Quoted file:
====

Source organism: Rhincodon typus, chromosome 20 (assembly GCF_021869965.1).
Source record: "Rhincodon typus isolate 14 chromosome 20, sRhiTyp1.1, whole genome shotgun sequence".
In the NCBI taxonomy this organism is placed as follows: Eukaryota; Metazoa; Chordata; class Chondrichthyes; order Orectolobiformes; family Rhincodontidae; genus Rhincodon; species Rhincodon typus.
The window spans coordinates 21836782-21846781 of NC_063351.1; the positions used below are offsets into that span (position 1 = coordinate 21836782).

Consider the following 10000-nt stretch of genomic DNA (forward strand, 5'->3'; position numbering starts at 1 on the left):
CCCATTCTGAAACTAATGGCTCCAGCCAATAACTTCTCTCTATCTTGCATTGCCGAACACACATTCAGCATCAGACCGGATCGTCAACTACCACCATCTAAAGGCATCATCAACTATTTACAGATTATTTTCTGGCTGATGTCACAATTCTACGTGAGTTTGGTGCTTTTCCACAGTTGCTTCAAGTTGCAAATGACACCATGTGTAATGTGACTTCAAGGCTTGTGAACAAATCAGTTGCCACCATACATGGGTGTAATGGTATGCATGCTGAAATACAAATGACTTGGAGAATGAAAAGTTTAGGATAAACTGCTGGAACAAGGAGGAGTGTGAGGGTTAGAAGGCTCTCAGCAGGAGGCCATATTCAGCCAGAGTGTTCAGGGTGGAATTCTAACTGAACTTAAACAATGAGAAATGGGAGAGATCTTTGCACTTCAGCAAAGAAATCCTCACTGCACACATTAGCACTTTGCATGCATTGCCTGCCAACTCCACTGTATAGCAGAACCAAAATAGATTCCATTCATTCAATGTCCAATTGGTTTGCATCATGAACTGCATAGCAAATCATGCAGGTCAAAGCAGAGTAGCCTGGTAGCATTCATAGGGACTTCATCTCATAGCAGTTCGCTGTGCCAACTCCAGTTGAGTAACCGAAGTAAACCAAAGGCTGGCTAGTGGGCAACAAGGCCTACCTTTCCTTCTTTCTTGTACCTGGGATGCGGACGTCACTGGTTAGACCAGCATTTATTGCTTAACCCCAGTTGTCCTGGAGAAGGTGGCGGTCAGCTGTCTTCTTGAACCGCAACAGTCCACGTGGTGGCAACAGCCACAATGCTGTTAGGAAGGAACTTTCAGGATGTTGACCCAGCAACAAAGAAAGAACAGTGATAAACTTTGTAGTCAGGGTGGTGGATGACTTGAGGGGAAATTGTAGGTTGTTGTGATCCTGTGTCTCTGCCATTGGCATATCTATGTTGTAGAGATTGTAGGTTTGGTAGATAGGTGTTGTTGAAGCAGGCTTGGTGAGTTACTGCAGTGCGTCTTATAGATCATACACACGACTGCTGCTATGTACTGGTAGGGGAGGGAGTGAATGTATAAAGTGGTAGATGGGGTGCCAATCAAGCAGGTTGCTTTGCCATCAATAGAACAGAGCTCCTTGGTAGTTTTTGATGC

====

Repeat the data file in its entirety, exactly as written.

Source organism: Rhincodon typus, chromosome 20 (assembly GCF_021869965.1).
Source record: "Rhincodon typus isolate 14 chromosome 20, sRhiTyp1.1, whole genome shotgun sequence".
In the NCBI taxonomy this organism is placed as follows: Eukaryota; Metazoa; Chordata; class Chondrichthyes; order Orectolobiformes; family Rhincodontidae; genus Rhincodon; species Rhincodon typus.
The window spans coordinates 21836782-21846781 of NC_063351.1; the positions used below are offsets into that span (position 1 = coordinate 21836782).

Consider the following 10000-nt stretch of genomic DNA (forward strand, 5'->3'; position numbering starts at 1 on the left):
CCCATTCTGAAACTAATGGCTCCAGCCAATAACTTCTCTCTATCTTGCATTGCCGAACACACATTCAGCATCAGACCGGATCGTCAACTACCACCATCTAAAGGCATCATCAACTATTTACAGATTATTTTCTGGCTGATGTCACAATTCTACGTGAGTTTGGTGCTTTTCCACAGTTGCTTCAAGTTGCAAATGACACCATGTGTAATGTGACTTCAAGGCTTGTGAACAAATCAGTTGCCACCATACATGGGTGTAATGGTATGCATGCTGAAATACAAATGACTTGGAGAATGAAAAGTTTAGGATAAACTGCTGGAACAAGGAGGAGTGTGAGGGTTAGAAGGCTCTCAGCAGGAGGCCATATTCAGCCAGAGTGTTCAGGGTGGAATTCTAACTGAACTTAAACAATGAGAAATGGGAGAGATCTTTGCACTTCAGCAAAGAAATCCTCACTGCACACATTAGCACTTTGCATGCATTGCCTGCCAACTCCACTGTATAGCAGAACCAAAATAGATTCCATTCATTCAATGTCCAATTGGTTTGCATCATGAACTGCATAGCAAATCATGCAGGTCAAAGCAGAGTAGCCTGGTAGCATTCATAGGGACTTCATCTCATAGCAGTTCGCTGTGCCAACTCCAGTTGAGTAACCGAAGTAAACCAAAGGCTGGCTAGTGGGCAACAAGGCCTACCTTTCCTTCTTTCTTGTACCTGGGATGCGGACGTCACTGGTTAGACCAGCATTTATTGCTTAACCCCAGTTGTCCTGGAGAAGGTGGCGGTCAGCTGTCTTCTTGAACCGCAACAGTCCACGTGGTGGCAACAGCCACAATGCTGTTAGGAAGGAACTTTCAGGATGTTGACCCAGCAACAAAGAAAGAACAGTGATAAACTTTGTAGTCAGGGTGGTGGATGACTTGAGGGGAAATTGTAGGTTGTTGTGATCCTGTGTCTCTGCCATTGGCATATCTATGTTGTAGAGATTGTAGGTTTGGTAGATAGGTGTTGTTGAAGCAGGCTTGGTGAGTTACTGCAGTGCGTCTTATAGATCATACACACGACTGCTGCTATGTACTGGTAGGGGAGGGAGTGAATGTATAAAGTGGTAGATGGGGTGCCAATCAAGCAGGTTGCTTTGCCATCAATAGAACAGAGCTCCTTGGTAGTTTTTGATGC